"Police placing anti-piracy warning ads on illegal sites", by Dave Lee, appears on the BBC website here. This piece reads, in relevant part, as follows:
"The City of London police has started placing banner advertisements on websites believed to be offering pirated content illegally. The messages, which will appear instead of paid-for ads, will ask users to close their web browsers. The move comes as part of a continuing effort to stop piracy sites from earning money through advertising. Police said the ads would make it harder for piracy site owners to make their pages look authentic.
"When adverts from well known brands appear on illegal websites, they lend them a look of legitimacy and inadvertently fool consumers into thinking the site is authentic. [said Detective Chief Inspector Andy Fyfe from the City of London Police Intellectual Property Crime Unit , PIPCU]. This new initiative is another step forward for the unit in tackling IP crime and disrupting criminal profits. Copyright infringing websites are making huge sums of money though advert placement, therefore disrupting advertising on these sites is crucial and this is why it is an integral part of Operation Creative."
The initiative will make use of technology provided by Project Sunblock [whose domain name projectsunblock.com, Merpel notes, can be also be read as "projects unblock"] -- a firm used by major brands to stop adverts appearing alongside questionable content such as pirated material or pornography. ...
In the past, some have raised concerns about Pipcu's process in adding a website to the IWL [that's "Infringing Website List"]. Ernesto Van Der Sar is the editor of TorrentFreak, a news site that covers issues around online piracy. When Pipcu announced its intentions in March this year, Mr Van Der Sar said he worried about the implications.
"As with all blocklists there is a serious risk of overblocking. Without proper oversight, perfectly legal sites may end up losing good advertising opportunities if they are wrongfully included."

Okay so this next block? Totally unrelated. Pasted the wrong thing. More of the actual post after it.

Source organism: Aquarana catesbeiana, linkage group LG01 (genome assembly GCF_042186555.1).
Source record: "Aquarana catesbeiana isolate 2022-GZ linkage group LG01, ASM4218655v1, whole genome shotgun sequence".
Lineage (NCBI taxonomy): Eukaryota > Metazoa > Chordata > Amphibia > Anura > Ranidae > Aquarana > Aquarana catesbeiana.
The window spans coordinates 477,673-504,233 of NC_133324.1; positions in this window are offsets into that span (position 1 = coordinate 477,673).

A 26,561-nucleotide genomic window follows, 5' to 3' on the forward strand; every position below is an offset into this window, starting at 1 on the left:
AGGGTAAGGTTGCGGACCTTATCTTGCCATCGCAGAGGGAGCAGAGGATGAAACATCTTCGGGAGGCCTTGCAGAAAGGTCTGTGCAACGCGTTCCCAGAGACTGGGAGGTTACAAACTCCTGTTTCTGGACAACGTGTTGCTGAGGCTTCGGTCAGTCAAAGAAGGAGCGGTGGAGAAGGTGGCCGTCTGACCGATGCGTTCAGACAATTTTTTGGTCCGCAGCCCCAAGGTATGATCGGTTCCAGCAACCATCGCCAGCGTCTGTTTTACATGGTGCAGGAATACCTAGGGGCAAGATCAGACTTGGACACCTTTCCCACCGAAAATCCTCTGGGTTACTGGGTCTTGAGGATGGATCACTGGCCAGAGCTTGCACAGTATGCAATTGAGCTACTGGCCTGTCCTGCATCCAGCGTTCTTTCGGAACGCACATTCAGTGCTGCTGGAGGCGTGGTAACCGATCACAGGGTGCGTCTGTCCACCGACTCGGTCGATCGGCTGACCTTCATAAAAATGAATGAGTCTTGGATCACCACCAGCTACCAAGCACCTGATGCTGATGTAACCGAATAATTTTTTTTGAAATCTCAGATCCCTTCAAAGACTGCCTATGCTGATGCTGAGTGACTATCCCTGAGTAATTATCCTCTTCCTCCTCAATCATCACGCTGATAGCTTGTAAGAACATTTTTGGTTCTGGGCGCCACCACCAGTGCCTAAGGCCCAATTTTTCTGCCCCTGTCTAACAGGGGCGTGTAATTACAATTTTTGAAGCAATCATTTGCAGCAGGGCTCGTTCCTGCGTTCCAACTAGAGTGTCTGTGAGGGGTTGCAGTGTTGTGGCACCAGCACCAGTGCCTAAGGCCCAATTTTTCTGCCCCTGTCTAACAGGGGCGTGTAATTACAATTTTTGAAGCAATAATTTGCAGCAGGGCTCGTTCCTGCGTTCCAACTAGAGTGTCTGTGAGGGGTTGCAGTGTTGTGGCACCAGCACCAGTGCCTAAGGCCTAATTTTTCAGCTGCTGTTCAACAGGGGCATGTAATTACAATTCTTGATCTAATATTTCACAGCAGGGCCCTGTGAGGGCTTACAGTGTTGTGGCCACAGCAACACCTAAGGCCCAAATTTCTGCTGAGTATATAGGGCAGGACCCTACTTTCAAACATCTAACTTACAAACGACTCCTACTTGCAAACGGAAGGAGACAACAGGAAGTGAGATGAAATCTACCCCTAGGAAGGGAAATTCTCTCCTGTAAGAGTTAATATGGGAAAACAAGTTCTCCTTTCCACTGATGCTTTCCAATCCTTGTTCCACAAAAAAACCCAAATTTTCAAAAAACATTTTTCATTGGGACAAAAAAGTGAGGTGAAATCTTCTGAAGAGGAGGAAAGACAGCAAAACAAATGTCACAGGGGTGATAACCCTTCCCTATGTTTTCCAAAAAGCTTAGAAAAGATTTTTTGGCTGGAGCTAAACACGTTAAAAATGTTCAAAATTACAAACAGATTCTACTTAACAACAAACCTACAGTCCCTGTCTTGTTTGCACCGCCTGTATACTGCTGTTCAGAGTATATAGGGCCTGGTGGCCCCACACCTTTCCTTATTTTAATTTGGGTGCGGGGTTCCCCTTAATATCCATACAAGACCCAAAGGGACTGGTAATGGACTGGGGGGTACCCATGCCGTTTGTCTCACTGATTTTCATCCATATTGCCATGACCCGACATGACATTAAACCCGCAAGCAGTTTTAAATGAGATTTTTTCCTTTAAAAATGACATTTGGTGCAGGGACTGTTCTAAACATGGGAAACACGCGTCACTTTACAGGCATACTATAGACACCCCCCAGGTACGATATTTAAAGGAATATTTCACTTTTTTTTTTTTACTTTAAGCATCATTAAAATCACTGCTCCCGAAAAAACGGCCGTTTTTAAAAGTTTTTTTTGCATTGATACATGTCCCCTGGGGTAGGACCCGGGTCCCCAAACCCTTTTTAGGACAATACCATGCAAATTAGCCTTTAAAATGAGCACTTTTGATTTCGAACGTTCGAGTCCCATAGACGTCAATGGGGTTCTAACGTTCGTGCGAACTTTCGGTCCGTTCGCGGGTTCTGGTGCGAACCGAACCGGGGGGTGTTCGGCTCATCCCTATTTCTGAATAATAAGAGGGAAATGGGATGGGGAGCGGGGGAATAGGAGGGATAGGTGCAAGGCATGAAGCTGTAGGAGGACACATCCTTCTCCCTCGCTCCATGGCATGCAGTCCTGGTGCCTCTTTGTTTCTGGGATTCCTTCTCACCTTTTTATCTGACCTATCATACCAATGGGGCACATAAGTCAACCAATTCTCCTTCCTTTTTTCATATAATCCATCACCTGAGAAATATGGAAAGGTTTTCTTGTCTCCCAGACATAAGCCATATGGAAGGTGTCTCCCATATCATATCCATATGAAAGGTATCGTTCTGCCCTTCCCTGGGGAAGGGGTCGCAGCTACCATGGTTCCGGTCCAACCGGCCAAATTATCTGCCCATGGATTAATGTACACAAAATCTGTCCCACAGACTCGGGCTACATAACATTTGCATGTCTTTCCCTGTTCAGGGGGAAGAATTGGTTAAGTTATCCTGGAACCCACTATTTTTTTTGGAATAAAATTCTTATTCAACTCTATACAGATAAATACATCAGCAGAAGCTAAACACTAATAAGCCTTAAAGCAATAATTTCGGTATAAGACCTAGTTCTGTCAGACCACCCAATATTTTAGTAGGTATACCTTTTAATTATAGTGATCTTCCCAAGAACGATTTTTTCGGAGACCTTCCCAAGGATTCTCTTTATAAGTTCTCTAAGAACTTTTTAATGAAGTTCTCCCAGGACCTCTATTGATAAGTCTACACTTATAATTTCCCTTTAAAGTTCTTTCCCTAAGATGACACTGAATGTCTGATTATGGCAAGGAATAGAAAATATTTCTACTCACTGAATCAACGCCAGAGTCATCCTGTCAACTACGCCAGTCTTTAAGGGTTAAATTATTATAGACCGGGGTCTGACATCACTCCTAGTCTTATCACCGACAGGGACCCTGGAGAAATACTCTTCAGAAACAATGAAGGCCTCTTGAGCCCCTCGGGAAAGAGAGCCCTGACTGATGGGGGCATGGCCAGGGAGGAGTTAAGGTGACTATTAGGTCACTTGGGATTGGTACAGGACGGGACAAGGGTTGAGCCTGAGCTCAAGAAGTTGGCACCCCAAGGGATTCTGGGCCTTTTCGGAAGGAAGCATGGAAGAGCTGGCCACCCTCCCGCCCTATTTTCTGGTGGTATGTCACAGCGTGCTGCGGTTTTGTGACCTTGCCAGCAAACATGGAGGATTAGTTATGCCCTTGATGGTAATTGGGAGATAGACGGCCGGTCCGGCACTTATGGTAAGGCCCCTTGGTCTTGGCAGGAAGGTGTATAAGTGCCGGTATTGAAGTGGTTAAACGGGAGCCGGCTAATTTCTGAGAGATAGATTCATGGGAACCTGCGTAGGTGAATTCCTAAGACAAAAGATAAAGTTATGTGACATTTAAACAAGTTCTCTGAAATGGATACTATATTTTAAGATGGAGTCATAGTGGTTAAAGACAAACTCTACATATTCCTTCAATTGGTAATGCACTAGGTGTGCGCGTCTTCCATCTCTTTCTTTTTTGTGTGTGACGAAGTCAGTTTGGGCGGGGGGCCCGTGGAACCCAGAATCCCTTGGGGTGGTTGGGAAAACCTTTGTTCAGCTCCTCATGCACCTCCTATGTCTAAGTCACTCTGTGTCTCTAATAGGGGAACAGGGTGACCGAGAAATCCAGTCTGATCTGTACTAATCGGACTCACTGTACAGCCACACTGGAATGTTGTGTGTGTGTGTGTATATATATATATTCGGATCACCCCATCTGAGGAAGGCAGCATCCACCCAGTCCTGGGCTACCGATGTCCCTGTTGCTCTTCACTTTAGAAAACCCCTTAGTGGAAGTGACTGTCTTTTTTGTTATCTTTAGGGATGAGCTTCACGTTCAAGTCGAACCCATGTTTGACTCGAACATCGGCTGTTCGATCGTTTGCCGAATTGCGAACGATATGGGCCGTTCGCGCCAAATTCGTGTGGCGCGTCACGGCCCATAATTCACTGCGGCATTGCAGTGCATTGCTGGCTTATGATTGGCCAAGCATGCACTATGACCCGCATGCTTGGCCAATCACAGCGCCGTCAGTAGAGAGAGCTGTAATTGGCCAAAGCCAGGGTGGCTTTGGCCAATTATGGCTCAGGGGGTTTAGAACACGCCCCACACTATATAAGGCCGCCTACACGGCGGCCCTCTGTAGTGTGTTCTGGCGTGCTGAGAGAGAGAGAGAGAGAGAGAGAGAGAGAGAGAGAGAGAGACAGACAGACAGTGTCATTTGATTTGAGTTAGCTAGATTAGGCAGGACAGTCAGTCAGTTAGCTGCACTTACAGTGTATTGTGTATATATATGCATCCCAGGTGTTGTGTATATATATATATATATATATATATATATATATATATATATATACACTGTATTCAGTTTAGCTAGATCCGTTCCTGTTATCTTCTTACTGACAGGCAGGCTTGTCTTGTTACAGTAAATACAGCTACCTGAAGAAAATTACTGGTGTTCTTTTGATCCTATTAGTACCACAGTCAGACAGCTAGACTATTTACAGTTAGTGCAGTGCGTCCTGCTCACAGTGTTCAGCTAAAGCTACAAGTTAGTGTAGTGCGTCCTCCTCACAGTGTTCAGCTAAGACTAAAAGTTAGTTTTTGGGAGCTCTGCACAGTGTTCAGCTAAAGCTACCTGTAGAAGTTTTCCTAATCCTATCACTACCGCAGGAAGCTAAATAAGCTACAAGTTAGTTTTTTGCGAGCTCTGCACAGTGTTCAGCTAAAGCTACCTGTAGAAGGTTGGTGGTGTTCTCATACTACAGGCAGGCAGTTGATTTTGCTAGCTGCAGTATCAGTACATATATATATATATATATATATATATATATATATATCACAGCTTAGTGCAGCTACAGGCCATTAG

Says the IPKat, this seems a novel and imaginative way to alert consumers that they may be about to purchase counterfeit or otherwise infringing goods. He's not too familiar with the technology, but he recalls that those who run offending sites often have whole sequences of pages that link to one another, sometimes from those that offer genuine goods and services but which click through to more dubious delights. How easy is it for target websites to circumvent this initiative? Do readers know?
The battle against online piracy has seen content creators attempt many different strategies in order to stem the flow of illegal downloading. In the UK, the courts have ordered internet service providers to block almost 50 different websites offering pirated content, either by direct download or through peer-to-peer sharing. While effective in lowering the traffic of these sites, filtering is a flawed prevention method - many internet users are adept in using different technologies to circumvent the court-imposed restrictions. This latest attempt looks to hit the owners of these websites in a more painful way - by stopping advertising revenues from coming in".
Sunblock? I grow my own, says Stanford
Merpel is quite fascinated with this. On one level she'd love to know what might happen if the message on the PIPCU banner read, somewhat untruthfully: "It is an offence to purchase pirate and infringing goods -- and we know who you are, so you'd better close this browser page pretty fast". On another level she speculates that some of the more retaliatory site owners might perpetrate much the same trick on the police themselves, telling internet users that they had reached a fake police site and redirecting them to a "real" site of their own.
Phew, what a scorcher here